That is, if the parameter “renderhint” is not set, the object-optimized rendering tags are determined by first analyzing the object type for the current language element, depending on the determined object type of the current language element and the number of levels of distinctions that are provided for between different types of objects. If only a single level of distinction is enabled, the object-optimized rendering tags determined in step S1010 will, for example, distinguish an image object (e.g., a halftone object) from a non-image object (e.g., a text or lineart object). If additional levels of distinction were enabled, additional rendering tags will be generated such that the same object types might be provided with different color space transforms, different tone reproduction curves, different saturation levels and the like. In either case, at least one rendering tag will be generated for each object to indicate the laser power setpoint to be used when writing the data for that object.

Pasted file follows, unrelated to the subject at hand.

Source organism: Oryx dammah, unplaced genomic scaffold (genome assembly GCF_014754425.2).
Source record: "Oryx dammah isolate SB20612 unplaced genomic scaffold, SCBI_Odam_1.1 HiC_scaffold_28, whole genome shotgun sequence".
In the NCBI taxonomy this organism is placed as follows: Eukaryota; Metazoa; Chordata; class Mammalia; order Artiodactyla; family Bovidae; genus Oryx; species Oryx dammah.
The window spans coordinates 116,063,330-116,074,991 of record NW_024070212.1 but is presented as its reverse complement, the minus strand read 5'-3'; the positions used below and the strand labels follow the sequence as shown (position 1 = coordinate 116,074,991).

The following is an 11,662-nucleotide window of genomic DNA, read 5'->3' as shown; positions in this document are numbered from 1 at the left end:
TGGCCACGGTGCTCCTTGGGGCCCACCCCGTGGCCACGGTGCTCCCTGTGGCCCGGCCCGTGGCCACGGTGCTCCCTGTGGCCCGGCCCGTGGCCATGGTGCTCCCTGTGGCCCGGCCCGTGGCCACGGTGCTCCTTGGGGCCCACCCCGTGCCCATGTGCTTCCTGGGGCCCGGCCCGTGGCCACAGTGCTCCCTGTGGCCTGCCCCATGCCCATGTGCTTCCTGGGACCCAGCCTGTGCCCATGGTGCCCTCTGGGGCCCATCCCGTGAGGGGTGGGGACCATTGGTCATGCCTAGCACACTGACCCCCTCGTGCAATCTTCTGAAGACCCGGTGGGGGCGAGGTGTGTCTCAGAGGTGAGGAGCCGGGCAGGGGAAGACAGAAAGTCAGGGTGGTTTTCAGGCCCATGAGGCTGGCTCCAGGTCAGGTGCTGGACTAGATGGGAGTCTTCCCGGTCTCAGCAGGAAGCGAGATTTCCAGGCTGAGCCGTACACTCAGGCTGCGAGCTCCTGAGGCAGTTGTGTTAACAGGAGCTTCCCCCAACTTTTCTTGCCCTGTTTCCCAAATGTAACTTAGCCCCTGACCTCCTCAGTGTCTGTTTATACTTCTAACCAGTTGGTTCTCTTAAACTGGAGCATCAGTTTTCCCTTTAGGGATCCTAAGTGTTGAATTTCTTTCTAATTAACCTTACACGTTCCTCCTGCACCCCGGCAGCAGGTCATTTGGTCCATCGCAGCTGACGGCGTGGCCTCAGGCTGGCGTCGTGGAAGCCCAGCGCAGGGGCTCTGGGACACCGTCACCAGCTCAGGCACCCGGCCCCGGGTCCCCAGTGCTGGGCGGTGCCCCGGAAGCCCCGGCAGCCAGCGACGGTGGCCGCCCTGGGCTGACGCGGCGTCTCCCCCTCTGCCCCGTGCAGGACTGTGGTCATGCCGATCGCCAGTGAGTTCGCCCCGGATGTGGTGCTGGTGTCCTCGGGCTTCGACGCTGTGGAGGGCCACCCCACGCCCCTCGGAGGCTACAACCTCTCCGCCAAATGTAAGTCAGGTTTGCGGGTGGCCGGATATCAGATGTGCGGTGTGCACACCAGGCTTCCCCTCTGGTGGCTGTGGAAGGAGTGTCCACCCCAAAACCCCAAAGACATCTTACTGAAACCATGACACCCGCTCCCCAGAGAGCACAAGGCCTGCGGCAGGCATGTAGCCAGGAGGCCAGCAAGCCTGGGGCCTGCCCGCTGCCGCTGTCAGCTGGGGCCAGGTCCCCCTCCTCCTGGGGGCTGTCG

When the “renderhint” parameter is set, in step S1020 the automatically determined values, which otherwise would have been determined in step S1010, are overridden by an explicit instruction from the document creator. Thus, the document creator can override the rendering tags which would have otherwise been set in step S1010. Thus, the “renderhint” parameter may, but need not, specify what the object type is. It may be an independent type of hint indicating regardless of what object type this object is, this is what the document creator wants to capture the observer's eye. Or the “renderhint” may indicate this object is to be in the background of the page and should not catch the observer's eye. The “renderhint” may indicate the edges of an object should not be sharpened. The “renderhint” may indicate the defined colors of this object should be preserved rather than the saturation boosted. The “renderhint” may indicate a particular laser power modulation setpoint that is different from the default setpoint for that type of object is to be used instead.